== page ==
Kathie Moehlig (right) and her 19-year-old son, Sam, pose for a selfie at Spirit Day 2020 in San Diego. Kathie helped Sam access puberty blockers so he could transition at around age 11, and says the family only regrets not doing it sooner. (Courtesy of Kathie Moehlig)
California is the first state in the nation to create a sanctuary for transgender youth seeking gender-affirming medical care. Gov. Gavin Newsom signed a new law in September that ensures transgender kids from elsewhere can safely access hormones or puberty blockers here. The legislation also shields families from child abuse investigations or from being criminally prosecuted for seeking gender-affirming care.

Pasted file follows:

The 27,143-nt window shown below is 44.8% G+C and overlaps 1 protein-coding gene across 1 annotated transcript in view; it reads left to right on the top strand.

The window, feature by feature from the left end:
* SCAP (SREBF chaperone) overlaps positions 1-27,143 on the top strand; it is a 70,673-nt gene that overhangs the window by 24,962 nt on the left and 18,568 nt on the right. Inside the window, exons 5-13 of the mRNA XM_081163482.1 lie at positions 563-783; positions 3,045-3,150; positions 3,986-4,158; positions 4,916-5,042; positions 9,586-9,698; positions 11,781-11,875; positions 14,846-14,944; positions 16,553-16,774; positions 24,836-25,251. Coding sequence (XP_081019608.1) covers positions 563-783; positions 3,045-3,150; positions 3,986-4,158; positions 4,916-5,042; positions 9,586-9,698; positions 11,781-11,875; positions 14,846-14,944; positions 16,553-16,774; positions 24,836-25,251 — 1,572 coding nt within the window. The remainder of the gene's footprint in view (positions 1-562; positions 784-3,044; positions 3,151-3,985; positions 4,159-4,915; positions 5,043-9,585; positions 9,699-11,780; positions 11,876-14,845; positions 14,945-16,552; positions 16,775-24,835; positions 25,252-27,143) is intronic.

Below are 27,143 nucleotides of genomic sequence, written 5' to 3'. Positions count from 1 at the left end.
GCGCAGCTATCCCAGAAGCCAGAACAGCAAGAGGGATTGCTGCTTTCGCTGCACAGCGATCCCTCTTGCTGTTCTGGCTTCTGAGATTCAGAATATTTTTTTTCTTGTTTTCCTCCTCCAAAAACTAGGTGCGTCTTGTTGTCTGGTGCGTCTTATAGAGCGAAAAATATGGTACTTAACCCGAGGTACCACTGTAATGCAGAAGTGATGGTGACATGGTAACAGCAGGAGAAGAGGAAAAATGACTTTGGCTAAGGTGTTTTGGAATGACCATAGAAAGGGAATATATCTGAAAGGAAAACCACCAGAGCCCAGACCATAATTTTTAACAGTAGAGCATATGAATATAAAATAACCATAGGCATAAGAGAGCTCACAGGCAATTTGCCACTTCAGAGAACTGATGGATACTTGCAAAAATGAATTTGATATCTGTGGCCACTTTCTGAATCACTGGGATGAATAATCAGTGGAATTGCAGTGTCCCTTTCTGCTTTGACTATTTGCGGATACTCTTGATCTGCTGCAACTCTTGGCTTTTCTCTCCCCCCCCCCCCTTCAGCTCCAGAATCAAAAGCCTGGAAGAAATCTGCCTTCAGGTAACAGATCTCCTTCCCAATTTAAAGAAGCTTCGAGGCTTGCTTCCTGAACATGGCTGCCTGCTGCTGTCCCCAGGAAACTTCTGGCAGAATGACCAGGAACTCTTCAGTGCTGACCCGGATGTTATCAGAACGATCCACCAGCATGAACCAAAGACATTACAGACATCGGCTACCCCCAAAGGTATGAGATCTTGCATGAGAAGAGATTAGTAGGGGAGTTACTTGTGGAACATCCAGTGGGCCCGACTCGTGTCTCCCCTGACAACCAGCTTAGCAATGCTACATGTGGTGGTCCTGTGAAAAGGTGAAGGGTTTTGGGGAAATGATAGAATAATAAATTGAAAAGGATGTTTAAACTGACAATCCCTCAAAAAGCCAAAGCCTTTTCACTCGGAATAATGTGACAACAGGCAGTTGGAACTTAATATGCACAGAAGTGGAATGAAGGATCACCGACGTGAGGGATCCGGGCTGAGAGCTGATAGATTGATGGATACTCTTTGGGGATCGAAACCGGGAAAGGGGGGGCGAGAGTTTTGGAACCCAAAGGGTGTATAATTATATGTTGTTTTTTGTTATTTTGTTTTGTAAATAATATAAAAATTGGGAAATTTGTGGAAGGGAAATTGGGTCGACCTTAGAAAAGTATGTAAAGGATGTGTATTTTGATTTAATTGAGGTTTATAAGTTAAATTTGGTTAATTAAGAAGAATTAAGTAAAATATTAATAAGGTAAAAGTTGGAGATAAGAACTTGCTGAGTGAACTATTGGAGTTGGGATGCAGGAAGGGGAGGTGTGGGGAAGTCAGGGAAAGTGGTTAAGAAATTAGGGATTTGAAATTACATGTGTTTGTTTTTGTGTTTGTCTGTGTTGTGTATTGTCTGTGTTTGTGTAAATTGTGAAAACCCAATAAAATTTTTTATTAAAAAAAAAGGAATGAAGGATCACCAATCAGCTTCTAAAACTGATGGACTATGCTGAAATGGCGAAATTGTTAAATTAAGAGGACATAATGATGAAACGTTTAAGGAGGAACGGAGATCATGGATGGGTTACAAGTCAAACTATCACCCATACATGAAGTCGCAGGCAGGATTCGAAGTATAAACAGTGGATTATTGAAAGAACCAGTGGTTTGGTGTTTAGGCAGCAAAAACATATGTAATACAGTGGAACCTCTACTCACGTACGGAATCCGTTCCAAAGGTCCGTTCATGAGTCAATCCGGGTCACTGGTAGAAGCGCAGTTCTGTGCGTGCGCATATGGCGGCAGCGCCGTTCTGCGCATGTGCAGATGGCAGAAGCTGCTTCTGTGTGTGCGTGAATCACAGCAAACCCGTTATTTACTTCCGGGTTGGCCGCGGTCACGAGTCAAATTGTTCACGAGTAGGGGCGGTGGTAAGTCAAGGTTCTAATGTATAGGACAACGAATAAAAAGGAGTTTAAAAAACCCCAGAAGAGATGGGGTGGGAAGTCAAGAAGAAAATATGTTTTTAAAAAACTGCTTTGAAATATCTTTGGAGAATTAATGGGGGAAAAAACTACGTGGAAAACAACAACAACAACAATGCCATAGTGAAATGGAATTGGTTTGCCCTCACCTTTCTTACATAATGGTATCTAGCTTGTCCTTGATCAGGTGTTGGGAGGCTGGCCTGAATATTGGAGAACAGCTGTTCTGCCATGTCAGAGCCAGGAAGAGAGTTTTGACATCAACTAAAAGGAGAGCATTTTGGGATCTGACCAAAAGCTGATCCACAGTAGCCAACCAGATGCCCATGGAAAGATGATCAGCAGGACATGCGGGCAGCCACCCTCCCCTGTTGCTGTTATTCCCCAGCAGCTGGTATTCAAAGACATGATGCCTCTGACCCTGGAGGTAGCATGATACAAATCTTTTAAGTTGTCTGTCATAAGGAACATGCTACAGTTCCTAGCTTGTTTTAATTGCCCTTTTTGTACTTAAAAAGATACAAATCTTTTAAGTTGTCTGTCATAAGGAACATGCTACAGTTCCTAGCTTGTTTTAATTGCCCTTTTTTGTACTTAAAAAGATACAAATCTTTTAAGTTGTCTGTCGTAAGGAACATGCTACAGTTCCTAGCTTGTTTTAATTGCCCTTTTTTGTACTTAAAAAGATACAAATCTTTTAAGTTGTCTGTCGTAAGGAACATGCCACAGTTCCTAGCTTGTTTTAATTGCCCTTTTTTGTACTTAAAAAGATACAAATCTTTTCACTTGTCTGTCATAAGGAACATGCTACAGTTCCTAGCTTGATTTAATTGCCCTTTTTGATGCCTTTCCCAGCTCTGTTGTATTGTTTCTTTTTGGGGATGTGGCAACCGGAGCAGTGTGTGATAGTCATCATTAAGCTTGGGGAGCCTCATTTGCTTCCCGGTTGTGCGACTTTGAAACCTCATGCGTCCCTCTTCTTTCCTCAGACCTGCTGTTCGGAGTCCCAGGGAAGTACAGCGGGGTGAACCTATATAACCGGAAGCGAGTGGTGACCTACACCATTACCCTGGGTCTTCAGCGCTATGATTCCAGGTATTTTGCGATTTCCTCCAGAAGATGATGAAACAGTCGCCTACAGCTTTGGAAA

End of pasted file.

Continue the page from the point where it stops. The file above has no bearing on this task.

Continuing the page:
“In California we believe in equality and acceptance. We believe that no one should be prosecuted or persecuted for getting the care they need — including gender-affirming care,” Newsom said in a signing message. “Parents know what’s best for their kids, and they should be able to make decisions around the health of their children without fear. We must take a stand for parental choice.”
This year a wave of bills in states ranging from New Hampshire to Arizona have attempted to limit, ban or criminalize access to medical care for transgender and nonbinary youth. An Alabama law passed in February not only banned medication for transgender youth, but ruled that doctors who break it could face up to 10 years in prison.
“You don’t disfigure 10-, 12-, 13-year-old kids based on gender dysphoria,” Florida Gov. Ron DeSantis said at an August press conference. “I think these doctors need to get sued for what’s happening.”